1. Anti-gender offensive

In October, the Brazilian and United States governments led an international initiative with the purpose of uniting a number of countries against the right to safe abortion. The document is called ´The Geneva Consensus Declaration´ and it claims to want to protect family and women´s health, but only takes into account the heteronormative model of heterosexual couples and reinforces the protection of life from conception, ruling out legal, safe abortion. The initiative is co-sponsored by six countries and 26 others have joined. Although it does not carry the clout of an international treaty, this stance indicates the direction of Brazil´s foreign policy in terms of gender and could intensify Brazil´s participation in breaking existing international consensuses. The expectation is that the Biden government will take the USA out of ´The Geneva Consensus Declaration´ further isolating Brazil in its international stance on this matter, alongside countries like Saudi Arabia, Belarus and South Sudan, that are against women´s rights.

  1. Entry to the OECD

Last January, the Bolsonaro government managed to get formal support from the USA for Brazil´s candidacy to enter the OECD (Organisation for Economic Cooperation and Development). The OECD is considered to be a ´club of rich countries´ and offers its members advantages in negotiations and international loans, while it also demands the implementation of a number of fiscal and environmental measures, as well as public policies in several different areas. It is too soon to say whether Biden will maintain support for the Brazilian candidacy, but with Trump´s departure from the White House, the Bolsonaro government will lose an accomplice in its socioenvironmental and human rights violations. Now, it will have to demonstrate minimal commitment to environmental issues and respect for the rule of law and democracy in order to uphold its request.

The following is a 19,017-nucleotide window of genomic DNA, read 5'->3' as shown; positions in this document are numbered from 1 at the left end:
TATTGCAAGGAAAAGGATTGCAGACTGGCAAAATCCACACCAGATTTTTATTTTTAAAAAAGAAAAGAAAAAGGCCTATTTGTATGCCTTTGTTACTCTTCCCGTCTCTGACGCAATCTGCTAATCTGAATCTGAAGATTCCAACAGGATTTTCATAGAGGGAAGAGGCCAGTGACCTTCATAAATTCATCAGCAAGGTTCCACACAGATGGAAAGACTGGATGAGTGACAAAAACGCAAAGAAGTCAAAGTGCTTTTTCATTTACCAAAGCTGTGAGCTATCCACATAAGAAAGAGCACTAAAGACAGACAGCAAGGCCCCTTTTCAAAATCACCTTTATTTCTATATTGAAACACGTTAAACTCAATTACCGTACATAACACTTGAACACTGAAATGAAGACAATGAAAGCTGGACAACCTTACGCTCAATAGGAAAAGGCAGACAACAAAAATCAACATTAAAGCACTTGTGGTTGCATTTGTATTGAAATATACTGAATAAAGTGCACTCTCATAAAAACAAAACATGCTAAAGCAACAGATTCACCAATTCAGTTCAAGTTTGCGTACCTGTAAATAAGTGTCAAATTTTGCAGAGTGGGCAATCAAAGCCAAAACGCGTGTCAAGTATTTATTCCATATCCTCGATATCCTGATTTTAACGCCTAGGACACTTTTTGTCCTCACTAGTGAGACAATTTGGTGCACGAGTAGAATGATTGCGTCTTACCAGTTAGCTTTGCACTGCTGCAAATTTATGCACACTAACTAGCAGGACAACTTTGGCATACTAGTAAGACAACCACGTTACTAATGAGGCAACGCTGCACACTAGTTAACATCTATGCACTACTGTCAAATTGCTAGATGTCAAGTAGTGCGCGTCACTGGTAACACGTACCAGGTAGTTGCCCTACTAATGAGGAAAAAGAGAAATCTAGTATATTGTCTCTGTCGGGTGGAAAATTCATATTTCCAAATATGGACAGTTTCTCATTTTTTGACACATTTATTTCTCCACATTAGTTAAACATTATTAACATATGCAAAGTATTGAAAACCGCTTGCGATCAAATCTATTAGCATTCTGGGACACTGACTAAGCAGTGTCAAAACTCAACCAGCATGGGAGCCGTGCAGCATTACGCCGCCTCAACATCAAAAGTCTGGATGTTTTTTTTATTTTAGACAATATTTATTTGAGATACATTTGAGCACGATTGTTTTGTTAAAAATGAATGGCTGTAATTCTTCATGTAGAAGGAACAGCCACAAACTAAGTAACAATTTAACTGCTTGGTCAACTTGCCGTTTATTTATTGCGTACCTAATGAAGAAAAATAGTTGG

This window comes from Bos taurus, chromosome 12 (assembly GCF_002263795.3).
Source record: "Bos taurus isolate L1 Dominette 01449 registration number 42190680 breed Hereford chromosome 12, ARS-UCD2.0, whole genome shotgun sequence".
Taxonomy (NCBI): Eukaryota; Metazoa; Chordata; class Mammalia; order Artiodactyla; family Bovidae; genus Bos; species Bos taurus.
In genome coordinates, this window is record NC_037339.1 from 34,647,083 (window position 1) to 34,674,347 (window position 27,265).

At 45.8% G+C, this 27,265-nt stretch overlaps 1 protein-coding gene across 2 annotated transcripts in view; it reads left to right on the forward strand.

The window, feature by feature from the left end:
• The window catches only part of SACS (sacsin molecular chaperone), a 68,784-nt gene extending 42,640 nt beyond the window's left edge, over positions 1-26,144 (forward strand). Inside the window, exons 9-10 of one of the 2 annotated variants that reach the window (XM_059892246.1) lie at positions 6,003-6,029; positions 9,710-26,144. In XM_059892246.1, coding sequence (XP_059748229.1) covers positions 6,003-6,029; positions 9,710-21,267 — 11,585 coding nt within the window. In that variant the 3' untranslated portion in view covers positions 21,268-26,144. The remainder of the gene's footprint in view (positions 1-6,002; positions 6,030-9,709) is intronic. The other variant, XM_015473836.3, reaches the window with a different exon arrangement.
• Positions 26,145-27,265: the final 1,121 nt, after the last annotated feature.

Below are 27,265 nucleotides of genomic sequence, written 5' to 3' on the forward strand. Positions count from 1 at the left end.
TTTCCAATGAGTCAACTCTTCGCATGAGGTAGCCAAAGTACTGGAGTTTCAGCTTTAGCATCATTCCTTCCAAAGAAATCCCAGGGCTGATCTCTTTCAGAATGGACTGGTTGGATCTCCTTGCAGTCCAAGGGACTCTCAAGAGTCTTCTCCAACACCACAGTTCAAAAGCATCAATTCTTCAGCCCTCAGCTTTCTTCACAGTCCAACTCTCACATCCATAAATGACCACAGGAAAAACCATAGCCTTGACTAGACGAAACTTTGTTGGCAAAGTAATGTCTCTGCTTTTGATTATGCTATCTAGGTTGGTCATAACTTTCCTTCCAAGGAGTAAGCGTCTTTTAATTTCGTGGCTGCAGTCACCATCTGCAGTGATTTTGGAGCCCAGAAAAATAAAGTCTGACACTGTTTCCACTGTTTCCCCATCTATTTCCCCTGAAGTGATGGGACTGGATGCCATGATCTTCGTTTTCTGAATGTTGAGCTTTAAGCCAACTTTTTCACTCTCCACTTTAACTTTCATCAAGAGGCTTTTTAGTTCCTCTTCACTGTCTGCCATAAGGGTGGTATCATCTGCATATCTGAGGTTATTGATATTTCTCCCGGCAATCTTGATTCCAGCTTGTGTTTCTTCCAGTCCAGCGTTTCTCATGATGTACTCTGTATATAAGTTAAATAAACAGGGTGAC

1. Venezuela

The political crisis in Venezuela and the migration of Venezuelan refugees to other countries in the region, including Brazil, was one of the platforms in the 2018 presidential elections and unites the right across the whole American continent against President Nicolás Maduro. Although Bolsonaro has not significantly altered Operação Acolhida, he has kept the borders closed during the pandemic, recognised the opposition leader, Juan Guaidó as president and has always been very ambiguous with regards to possible military intervention in the neighbouring country. In September, the Brazilian Chancellor, Ernesto Araújo hosted the North American Secretary of State, Mike Pompeo, in Roraima, a state that has a border with Venezuela. Both authorities harshly criticised the Maduro government, but many politicians in the country regard the visit as an electoral platform of the Trump government and a violation of Brazilian national sovereignty. It is hoped that under the Biden administration, the United States will engage in multilateral, diplomatic efforts to reinstate democracy in Venezuela. It is unlikely that Bolsonaro´s Brazil will take part in these efforts. On the domestic front, the Democrat is also likely to extend protection to approximately 200 thousand Venezuelans who live in the USA and run the risk of deportation, a measure approved by Congress but rejected by the Republican majority Senate.